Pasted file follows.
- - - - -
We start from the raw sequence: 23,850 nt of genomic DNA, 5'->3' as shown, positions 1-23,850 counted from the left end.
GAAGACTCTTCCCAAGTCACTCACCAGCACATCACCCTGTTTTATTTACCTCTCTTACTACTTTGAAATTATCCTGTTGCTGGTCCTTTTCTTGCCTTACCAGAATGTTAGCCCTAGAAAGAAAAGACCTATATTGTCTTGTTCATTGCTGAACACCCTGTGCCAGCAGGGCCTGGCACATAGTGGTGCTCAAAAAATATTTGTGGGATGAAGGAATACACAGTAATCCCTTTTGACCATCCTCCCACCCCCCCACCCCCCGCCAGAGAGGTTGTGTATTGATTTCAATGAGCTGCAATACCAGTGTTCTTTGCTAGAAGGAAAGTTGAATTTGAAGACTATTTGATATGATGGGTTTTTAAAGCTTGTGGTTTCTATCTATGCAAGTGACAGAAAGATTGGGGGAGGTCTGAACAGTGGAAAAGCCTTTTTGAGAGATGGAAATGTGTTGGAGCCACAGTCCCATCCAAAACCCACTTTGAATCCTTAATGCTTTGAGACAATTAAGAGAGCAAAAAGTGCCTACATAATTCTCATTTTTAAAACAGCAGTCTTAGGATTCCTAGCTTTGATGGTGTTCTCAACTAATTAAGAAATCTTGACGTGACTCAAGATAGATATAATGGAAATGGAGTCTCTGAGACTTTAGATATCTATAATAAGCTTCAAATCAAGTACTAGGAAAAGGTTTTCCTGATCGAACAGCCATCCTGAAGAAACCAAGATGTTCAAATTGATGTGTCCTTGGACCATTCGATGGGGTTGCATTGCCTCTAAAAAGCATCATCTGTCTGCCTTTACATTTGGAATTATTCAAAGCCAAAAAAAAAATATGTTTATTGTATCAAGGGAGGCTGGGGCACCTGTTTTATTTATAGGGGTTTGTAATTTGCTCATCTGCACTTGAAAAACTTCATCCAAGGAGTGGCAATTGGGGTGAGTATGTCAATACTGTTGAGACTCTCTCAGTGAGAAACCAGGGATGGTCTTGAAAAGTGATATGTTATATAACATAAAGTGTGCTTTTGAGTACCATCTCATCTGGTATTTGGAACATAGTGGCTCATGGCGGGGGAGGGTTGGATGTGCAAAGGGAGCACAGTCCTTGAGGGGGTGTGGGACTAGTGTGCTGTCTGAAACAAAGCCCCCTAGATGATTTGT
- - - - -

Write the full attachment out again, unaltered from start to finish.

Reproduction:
We start from the raw sequence: 23,850 nt of genomic DNA, 5'->3' as shown, positions 1-23,850 counted from the left end.
GAAGACTCTTCCCAAGTCACTCACCAGCACATCACCCTGTTTTATTTACCTCTCTTACTACTTTGAAATTATCCTGTTGCTGGTCCTTTTCTTGCCTTACCAGAATGTTAGCCCTAGAAAGAAAAGACCTATATTGTCTTGTTCATTGCTGAACACCCTGTGCCAGCAGGGCCTGGCACATAGTGGTGCTCAAAAAATATTTGTGGGATGAAGGAATACACAGTAATCCCTTTTGACCATCCTCCCACCCCCCCACCCCCCGCCAGAGAGGTTGTGTATTGATTTCAATGAGCTGCAATACCAGTGTTCTTTGCTAGAAGGAAAGTTGAATTTGAAGACTATTTGATATGATGGGTTTTTAAAGCTTGTGGTTTCTATCTATGCAAGTGACAGAAAGATTGGGGGAGGTCTGAACAGTGGAAAAGCCTTTTTGAGAGATGGAAATGTGTTGGAGCCACAGTCCCATCCAAAACCCACTTTGAATCCTTAATGCTTTGAGACAATTAAGAGAGCAAAAAGTGCCTACATAATTCTCATTTTTAAAACAGCAGTCTTAGGATTCCTAGCTTTGATGGTGTTCTCAACTAATTAAGAAATCTTGACGTGACTCAAGATAGATATAATGGAAATGGAGTCTCTGAGACTTTAGATATCTATAATAAGCTTCAAATCAAGTACTAGGAAAAGGTTTTCCTGATCGAACAGCCATCCTGAAGAAACCAAGATGTTCAAATTGATGTGTCCTTGGACCATTCGATGGGGTTGCATTGCCTCTAAAAAGCATCATCTGTCTGCCTTTACATTTGGAATTATTCAAAGCCAAAAAAAAAATATGTTTATTGTATCAAGGGAGGCTGGGGCACCTGTTTTATTTATAGGGGTTTGTAATTTGCTCATCTGCACTTGAAAAACTTCATCCAAGGAGTGGCAATTGGGGTGAGTATGTCAATACTGTTGAGACTCTCTCAGTGAGAAACCAGGGATGGTCTTGAAAAGTGATATGTTATATAACATAAAGTGTGCTTTTGAGTACCATCTCATCTGGTATTTGGAACATAGTGGCTCATGGCGGGGGAGGGTTGGATGTGCAAAGGGAGCACAGTCCTTGAGGGGGTGTGGGACTAGTGTGCTGTCTGAAACAAAGCCCCCTAGATGATTTGT